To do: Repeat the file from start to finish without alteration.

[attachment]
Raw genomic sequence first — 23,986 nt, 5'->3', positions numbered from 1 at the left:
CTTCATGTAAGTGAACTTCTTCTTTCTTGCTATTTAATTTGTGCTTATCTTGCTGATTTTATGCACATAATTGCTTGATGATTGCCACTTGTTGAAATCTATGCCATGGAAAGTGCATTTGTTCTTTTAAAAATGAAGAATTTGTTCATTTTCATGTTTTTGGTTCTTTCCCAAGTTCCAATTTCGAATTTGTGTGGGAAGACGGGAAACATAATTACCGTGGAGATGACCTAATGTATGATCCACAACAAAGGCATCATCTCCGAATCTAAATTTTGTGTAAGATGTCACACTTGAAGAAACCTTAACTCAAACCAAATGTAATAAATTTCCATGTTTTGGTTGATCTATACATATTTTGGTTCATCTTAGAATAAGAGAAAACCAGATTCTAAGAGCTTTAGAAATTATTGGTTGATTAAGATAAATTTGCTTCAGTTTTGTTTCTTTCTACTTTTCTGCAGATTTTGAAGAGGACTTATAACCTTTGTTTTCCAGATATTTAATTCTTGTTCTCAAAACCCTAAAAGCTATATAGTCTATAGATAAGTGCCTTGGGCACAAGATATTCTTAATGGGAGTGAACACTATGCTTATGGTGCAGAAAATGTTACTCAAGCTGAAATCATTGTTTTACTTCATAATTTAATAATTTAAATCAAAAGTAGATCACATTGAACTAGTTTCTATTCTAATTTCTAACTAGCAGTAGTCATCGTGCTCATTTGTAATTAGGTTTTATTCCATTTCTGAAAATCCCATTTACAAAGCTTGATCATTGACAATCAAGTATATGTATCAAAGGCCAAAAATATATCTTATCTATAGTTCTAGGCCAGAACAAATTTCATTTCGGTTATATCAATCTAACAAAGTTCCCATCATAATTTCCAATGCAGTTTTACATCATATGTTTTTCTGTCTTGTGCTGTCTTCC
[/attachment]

Raw genomic sequence first — 23,986 nt, 5'->3', positions numbered from 1 at the left:
CTTCATGTAAGTGAACTTCTTCTTTCTTGCTATTTAATTTGTGCTTATCTTGCTGATTTTATGCACATAATTGCTTGATGATTGCCACTTGTTGAAATCTATGCCATGGAAAGTGCATTTGTTCTTTTAAAAATGAAGAATTTGTTCATTTTCATGTTTTTGGTTCTTTCCCAAGTTCCAATTTCGAATTTGTGTGGGAAGACGGGAAACATAATTACCGTGGAGATGACCTAATGTATGATCCACAACAAAGGCATCATCTCCGAATCTAAATTTTGTGTAAGATGTCACACTTGAAGAAACCTTAACTCAAACCAAATGTAATAAATTTCCATGTTTTGGTTGATCTATACATATTTTGGTTCATCTTAGAATAAGAGAAAACCAGATTCTAAGAGCTTTAGAAATTATTGGTTGATTAAGATAAATTTGCTTCAGTTTTGTTTCTTTCTACTTTTCTGCAGATTTTGAAGAGGACTTATAACCTTTGTTTTCCAGATATTTAATTCTTGTTCTCAAAACCCTAAAAGCTATATAGTCTATAGATAAGTGCCTTGGGCACAAGATATTCTTAATGGGAGTGAACACTATGCTTATGGTGCAGAAAATGTTACTCAAGCTGAAATCATTGTTTTACTTCATAATTTAATAATTTAAATCAAAAGTAGATCACATTGAACTAGTTTCTATTCTAATTTCTAACTAGCAGTAGTCATCGTGCTCATTTGTAATTAGGTTTTATTCCATTTCTGAAAATCCCATTTACAAAGCTTGATCATTGACAATCAAGTATATGTATCAAAGGCCAAAAATATATCTTATCTATAGTTCTAGGCCAGAACAAATTTCATTTCGGTTATATCAATCTAACAAAGTTCCCATCATAATTTCCAATGCAGTTTTACATCATATGTTTTTCTGTCTTGTGCTGTCTTCC